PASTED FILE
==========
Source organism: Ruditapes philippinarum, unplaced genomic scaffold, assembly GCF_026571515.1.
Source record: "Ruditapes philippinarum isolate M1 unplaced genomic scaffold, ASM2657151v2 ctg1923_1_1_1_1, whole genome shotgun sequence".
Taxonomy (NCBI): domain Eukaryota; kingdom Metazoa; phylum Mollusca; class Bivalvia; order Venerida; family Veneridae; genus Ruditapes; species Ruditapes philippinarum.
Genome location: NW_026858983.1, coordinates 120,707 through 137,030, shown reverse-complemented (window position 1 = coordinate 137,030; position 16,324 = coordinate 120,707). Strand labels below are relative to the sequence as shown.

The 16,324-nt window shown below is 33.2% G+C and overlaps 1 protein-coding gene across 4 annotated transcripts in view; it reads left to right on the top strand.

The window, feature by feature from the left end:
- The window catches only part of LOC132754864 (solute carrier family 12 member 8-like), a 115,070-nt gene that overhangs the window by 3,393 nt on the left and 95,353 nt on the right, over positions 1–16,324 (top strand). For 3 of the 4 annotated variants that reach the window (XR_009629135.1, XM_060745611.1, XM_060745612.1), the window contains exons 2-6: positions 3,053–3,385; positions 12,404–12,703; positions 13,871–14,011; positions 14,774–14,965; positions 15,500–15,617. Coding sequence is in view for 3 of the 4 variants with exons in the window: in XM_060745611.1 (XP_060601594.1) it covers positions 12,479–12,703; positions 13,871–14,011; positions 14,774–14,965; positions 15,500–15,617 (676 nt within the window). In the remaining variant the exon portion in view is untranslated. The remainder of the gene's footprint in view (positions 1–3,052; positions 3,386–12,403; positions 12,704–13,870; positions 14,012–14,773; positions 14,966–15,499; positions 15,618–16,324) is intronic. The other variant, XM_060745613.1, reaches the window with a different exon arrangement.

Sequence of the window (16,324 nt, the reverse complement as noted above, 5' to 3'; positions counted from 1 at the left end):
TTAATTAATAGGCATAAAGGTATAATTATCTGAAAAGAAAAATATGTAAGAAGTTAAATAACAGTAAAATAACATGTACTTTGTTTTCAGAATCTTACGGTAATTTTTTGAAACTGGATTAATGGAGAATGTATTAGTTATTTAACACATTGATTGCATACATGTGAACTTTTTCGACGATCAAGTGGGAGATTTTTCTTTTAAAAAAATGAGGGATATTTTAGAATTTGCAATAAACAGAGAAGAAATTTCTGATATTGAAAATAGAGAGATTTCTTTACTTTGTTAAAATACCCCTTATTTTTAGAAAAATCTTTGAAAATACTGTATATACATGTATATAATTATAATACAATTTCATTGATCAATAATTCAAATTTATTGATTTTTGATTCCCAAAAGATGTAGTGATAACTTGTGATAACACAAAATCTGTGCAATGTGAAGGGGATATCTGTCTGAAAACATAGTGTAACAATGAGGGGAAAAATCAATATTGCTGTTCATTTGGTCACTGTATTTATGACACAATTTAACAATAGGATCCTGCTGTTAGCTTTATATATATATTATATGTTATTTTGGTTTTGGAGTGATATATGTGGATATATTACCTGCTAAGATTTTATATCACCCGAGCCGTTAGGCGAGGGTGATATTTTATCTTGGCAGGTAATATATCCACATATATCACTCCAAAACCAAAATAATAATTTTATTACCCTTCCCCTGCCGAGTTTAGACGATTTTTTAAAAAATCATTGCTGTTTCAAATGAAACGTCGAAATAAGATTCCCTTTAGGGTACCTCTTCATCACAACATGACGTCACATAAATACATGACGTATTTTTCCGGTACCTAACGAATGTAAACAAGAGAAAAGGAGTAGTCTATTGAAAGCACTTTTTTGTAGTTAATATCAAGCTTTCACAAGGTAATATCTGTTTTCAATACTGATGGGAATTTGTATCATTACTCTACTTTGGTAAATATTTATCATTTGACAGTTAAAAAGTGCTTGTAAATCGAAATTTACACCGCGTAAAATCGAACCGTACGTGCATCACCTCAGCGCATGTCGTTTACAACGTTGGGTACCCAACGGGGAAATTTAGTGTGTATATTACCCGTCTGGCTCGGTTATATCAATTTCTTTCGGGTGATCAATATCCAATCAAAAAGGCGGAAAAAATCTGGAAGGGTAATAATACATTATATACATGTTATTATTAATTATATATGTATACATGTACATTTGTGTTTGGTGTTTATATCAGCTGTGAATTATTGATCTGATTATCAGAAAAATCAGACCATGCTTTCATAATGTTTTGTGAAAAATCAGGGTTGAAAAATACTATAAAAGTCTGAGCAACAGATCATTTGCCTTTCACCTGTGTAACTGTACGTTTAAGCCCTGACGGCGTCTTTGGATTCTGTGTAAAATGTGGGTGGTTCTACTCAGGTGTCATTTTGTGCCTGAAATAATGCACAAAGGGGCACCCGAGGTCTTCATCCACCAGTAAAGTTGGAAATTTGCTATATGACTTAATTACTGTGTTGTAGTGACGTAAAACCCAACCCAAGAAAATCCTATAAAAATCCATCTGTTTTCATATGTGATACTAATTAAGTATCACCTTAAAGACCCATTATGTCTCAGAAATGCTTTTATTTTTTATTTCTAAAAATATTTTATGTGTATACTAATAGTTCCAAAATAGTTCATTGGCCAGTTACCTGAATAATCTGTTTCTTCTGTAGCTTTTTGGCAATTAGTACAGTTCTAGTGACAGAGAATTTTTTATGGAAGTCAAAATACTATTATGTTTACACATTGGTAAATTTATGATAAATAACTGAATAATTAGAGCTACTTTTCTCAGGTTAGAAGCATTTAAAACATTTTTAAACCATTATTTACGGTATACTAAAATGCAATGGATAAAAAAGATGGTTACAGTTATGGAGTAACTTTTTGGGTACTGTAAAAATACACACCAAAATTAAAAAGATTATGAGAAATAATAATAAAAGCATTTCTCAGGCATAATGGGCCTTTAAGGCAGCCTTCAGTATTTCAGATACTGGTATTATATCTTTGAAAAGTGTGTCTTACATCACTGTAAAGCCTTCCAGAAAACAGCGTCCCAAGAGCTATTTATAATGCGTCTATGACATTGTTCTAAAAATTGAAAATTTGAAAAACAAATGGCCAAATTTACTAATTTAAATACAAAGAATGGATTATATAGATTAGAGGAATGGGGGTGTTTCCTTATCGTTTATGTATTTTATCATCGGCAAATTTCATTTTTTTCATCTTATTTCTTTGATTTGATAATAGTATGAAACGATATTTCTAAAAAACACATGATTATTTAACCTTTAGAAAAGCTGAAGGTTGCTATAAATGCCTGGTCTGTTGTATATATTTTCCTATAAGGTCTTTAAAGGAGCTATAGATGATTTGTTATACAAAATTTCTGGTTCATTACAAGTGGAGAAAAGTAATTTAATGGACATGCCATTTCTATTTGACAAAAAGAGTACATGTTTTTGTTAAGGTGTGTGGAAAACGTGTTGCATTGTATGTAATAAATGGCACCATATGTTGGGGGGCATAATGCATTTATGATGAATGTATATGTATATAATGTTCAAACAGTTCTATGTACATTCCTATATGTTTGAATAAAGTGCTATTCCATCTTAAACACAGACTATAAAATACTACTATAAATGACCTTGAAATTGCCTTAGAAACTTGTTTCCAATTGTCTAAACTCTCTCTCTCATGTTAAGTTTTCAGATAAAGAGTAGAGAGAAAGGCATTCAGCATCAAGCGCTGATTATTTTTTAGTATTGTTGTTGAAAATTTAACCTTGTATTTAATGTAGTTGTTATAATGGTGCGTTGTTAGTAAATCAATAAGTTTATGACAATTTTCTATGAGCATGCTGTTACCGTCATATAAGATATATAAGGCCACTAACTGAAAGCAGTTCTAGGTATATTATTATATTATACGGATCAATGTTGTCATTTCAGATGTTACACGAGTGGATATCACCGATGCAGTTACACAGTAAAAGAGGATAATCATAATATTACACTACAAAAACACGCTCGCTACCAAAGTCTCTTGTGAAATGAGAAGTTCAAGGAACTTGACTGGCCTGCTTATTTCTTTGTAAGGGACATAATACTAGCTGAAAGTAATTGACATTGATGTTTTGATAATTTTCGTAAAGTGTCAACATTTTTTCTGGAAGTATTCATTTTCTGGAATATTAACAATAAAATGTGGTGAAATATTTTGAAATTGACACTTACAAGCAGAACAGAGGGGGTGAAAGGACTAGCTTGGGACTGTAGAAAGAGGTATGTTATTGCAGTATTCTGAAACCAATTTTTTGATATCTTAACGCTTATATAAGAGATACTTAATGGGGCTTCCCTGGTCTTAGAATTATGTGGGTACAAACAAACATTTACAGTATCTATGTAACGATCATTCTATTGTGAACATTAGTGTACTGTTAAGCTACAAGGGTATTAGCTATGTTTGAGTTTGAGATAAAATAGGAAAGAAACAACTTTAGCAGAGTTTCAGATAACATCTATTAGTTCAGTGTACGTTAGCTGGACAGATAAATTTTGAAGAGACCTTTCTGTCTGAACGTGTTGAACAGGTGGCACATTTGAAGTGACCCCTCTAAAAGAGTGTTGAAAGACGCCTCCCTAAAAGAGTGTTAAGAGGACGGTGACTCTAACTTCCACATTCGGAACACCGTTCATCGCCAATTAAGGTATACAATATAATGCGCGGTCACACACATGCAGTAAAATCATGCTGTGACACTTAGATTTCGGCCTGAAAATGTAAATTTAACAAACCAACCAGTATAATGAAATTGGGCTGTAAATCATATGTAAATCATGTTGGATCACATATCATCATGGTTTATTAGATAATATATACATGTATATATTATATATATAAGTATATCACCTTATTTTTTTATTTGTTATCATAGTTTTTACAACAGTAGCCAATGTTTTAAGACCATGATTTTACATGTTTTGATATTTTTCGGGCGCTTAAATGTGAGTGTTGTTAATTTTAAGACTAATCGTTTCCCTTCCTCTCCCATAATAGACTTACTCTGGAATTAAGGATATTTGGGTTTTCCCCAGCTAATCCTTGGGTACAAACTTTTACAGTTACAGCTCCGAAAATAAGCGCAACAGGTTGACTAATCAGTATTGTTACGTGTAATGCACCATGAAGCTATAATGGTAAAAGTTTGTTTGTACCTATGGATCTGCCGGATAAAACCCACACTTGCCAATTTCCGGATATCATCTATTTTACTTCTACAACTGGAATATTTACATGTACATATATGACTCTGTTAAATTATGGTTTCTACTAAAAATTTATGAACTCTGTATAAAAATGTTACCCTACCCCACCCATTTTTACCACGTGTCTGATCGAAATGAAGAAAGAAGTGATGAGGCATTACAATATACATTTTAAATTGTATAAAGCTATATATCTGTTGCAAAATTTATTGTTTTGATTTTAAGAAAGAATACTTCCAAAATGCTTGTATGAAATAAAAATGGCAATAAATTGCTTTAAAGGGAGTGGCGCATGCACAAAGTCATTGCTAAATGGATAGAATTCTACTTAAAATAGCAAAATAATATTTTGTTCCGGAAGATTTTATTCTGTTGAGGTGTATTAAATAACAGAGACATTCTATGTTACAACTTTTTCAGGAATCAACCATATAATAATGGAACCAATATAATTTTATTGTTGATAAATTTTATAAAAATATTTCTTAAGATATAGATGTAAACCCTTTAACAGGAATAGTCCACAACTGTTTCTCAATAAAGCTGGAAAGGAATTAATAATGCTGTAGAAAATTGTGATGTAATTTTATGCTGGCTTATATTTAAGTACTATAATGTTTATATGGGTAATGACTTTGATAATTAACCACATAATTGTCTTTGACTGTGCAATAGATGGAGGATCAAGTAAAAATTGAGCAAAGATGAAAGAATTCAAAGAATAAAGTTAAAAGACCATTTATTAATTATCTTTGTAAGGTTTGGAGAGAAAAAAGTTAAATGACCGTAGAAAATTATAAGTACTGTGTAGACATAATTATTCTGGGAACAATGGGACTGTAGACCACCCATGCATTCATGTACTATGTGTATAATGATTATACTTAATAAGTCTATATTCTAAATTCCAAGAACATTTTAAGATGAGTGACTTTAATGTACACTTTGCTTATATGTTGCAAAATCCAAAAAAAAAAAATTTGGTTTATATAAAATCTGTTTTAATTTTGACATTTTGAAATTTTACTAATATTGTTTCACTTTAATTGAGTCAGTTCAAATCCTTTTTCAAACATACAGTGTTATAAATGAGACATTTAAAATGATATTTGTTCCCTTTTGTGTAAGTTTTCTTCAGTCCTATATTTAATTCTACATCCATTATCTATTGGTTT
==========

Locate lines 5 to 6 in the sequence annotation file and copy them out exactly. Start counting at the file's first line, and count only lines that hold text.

The 16,324-nt window shown below is 33.2% G+C and overlaps 1 protein-coding gene across 4 annotated transcripts in view; it reads left to right on the top strand.

The window, feature by feature from the left end: